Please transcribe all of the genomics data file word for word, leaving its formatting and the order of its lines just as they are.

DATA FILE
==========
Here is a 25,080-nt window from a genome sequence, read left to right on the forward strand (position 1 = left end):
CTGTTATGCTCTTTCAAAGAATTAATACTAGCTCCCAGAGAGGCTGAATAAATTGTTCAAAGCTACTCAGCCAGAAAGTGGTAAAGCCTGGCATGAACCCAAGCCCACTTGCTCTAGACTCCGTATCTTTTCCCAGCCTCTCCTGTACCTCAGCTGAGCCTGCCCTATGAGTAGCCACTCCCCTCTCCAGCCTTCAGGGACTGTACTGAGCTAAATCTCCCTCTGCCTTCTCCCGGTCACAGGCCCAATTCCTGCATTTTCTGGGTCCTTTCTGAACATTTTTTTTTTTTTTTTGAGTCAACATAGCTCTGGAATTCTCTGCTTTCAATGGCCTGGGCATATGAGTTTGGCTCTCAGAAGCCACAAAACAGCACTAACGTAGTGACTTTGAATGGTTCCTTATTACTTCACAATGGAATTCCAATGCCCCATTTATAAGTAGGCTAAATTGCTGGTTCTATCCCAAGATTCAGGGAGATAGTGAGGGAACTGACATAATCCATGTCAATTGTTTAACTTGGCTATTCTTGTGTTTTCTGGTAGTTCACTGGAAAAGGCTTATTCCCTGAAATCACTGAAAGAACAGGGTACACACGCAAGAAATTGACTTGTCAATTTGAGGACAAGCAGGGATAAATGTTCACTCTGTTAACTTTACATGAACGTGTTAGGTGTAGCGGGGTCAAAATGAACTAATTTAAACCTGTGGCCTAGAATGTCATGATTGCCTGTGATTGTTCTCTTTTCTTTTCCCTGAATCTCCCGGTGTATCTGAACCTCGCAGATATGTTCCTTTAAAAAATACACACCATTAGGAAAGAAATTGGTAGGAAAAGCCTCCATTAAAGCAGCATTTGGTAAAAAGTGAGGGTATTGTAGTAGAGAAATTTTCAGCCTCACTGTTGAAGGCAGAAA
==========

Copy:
Here is a 25,080-nt window from a genome sequence, read left to right on the forward strand (position 1 = left end):
CTGTTATGCTCTTTCAAAGAATTAATACTAGCTCCCAGAGAGGCTGAATAAATTGTTCAAAGCTACTCAGCCAGAAAGTGGTAAAGCCTGGCATGAACCCAAGCCCACTTGCTCTAGACTCCGTATCTTTTCCCAGCCTCTCCTGTACCTCAGCTGAGCCTGCCCTATGAGTAGCCACTCCCCTCTCCAGCCTTCAGGGACTGTACTGAGCTAAATCTCCCTCTGCCTTCTCCCGGTCACAGGCCCAATTCCTGCATTTTCTGGGTCCTTTCTGAACATTTTTTTTTTTTTTTTGAGTCAACATAGCTCTGGAATTCTCTGCTTTCAATGGCCTGGGCATATGAGTTTGGCTCTCAGAAGCCACAAAACAGCACTAACGTAGTGACTTTGAATGGTTCCTTATTACTTCACAATGGAATTCCAATGCCCCATTTATAAGTAGGCTAAATTGCTGGTTCTATCCCAAGATTCAGGGAGATAGTGAGGGAACTGACATAATCCATGTCAATTGTTTAACTTGGCTATTCTTGTGTTTTCTGGTAGTTCACTGGAAAAGGCTTATTCCCTGAAATCACTGAAAGAACAGGGTACACACGCAAGAAATTGACTTGTCAATTTGAGGACAAGCAGGGATAAATGTTCACTCTGTTAACTTTACATGAACGTGTTAGGTGTAGCGGGGTCAAAATGAACTAATTTAAACCTGTGGCCTAGAATGTCATGATTGCCTGTGATTGTTCTCTTTTCTTTTCCCTGAATCTCCCGGTGTATCTGAACCTCGCAGATATGTTCCTTTAAAAAATACACACCATTAGGAAAGAAATTGGTAGGAAAAGCCTCCATTAAAGCAGCATTTGGTAAAAAGTGAGGGTATTGTAGTAGAGAAATTTTCAGCCTCACTGTTGAAGGCAGAAA